8. Sponsorship and Being Sponsored (8/17/2021)with Ricky Robinson and Keith Powell, both of C-Crets, a career advice platform offering career coaching services, online courses, and topical content through blogs and a podcast.
The leadership journey can be a challenging one with unseen challenges that ruin reputations. Skilled people can be left wondering what went wrong if they don’t have effective sponsorship. These challenges are even more pronounced for underrepresented people in leadership roles. Ricky Robinson and Keith Powell of C-Certs will talk about the importance of having a sponsor and of being sponsor-ready.
7. Management Vs. Leadership: How Coaching Skills Make a Difference (5/25/2021) with Jonathan Reitz, an executive coach and CoachNet FLUXIFY’s Director for Training/CEO.
Coaching skills are not just for the life coach or the executive coach, they are every leader’s secret weapon. Managers can become the leaders that are needed when they understand how to use coaching skills that put the development of their team as the top priority and multiply their impact. Want to move from managing your team to leading your team? Coaching skills are the key. Jonathan Reitz joins Maureen to share how managers can move toward leading by learning some simple coaching behaviors.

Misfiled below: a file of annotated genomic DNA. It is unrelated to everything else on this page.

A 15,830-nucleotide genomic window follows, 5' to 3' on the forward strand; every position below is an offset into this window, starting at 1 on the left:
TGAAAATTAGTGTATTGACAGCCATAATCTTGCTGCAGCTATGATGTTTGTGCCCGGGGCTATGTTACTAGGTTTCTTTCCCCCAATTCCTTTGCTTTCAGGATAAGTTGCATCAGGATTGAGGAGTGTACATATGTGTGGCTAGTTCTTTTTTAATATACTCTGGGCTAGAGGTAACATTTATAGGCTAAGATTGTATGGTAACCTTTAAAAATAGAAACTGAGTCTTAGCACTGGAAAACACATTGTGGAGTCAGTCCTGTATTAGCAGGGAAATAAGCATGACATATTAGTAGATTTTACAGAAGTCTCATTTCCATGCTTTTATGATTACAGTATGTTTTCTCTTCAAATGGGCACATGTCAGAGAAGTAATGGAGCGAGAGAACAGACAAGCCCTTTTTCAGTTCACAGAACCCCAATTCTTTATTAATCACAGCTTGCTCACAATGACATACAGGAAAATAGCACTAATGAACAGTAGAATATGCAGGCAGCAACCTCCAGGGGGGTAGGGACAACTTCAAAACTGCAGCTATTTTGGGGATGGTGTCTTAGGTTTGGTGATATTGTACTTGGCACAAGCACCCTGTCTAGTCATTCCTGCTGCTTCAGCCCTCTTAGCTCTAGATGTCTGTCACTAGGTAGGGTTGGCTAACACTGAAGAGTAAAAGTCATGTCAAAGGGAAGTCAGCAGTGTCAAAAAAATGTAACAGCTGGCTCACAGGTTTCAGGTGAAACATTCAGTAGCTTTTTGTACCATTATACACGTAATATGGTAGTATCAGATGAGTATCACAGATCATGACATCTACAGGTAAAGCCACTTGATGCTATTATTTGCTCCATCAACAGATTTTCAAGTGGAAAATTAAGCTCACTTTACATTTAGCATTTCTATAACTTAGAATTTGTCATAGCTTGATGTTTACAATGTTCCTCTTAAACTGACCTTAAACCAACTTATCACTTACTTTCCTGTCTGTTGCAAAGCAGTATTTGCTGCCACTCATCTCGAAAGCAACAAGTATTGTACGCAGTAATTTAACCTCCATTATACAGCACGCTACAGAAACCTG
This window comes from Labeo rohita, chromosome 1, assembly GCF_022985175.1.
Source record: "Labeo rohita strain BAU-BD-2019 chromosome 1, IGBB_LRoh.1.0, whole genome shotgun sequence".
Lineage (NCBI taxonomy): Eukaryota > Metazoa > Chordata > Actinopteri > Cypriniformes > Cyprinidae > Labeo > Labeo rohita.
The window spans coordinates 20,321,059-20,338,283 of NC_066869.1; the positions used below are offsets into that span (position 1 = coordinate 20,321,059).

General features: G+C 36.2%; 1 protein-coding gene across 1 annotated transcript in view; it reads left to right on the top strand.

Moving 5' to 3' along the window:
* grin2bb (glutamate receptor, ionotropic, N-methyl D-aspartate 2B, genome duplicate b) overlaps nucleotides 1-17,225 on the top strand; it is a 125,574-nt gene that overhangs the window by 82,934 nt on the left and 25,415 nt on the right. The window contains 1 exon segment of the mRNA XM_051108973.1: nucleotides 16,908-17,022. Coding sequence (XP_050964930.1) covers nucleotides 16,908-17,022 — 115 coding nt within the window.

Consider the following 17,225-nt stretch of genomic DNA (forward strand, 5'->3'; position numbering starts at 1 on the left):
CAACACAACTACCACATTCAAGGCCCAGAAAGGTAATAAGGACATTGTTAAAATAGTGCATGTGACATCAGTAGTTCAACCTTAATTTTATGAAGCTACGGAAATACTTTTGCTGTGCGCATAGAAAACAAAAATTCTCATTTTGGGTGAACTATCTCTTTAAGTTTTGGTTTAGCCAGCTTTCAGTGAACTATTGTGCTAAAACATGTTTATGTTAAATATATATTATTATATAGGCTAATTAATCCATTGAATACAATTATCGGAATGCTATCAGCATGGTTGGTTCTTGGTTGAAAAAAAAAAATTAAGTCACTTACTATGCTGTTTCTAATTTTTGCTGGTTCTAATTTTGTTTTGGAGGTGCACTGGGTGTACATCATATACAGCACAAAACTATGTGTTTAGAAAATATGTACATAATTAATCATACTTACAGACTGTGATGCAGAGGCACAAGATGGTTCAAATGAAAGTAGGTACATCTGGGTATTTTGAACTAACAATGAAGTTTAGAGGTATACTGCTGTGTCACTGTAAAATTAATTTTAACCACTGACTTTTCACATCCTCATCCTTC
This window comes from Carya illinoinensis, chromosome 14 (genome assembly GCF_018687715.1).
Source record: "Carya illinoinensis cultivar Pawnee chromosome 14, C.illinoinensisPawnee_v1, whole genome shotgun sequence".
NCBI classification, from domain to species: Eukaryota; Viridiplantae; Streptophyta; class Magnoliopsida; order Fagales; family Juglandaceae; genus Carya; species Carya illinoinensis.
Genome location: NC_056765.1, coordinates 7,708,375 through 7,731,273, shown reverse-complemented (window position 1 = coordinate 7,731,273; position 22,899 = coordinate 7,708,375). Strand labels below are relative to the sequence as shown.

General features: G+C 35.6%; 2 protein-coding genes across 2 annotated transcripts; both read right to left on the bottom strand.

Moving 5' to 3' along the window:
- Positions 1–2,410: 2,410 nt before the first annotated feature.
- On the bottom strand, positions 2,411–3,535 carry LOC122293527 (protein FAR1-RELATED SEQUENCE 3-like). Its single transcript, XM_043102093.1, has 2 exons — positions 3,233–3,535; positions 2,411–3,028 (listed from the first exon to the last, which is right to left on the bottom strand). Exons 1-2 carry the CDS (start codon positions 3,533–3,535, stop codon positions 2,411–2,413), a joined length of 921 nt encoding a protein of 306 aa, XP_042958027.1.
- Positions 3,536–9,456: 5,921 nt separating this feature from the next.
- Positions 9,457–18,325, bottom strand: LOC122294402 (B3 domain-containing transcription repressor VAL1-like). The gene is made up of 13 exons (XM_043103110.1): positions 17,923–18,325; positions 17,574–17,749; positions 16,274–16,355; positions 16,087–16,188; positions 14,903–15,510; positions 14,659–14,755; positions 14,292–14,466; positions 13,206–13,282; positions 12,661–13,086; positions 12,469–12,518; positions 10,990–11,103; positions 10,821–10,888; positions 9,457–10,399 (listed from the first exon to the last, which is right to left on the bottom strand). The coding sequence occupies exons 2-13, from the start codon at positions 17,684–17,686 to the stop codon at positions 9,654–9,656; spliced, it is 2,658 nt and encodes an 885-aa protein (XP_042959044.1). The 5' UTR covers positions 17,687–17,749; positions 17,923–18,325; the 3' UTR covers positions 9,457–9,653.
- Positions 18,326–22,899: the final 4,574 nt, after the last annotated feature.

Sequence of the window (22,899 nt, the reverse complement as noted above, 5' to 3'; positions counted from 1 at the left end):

6. The Science Behind Our Yes! (9/28/21) with Jim Ritchie-Dunham, president of the Institute for Strategic Clarity, an adjunct professor of business economics at the ITAM Business School, an adjunct lecturer on sustainability leadership at Harvard, and president of the Academy for SelfDiscovery Leadership, a private operating foundation.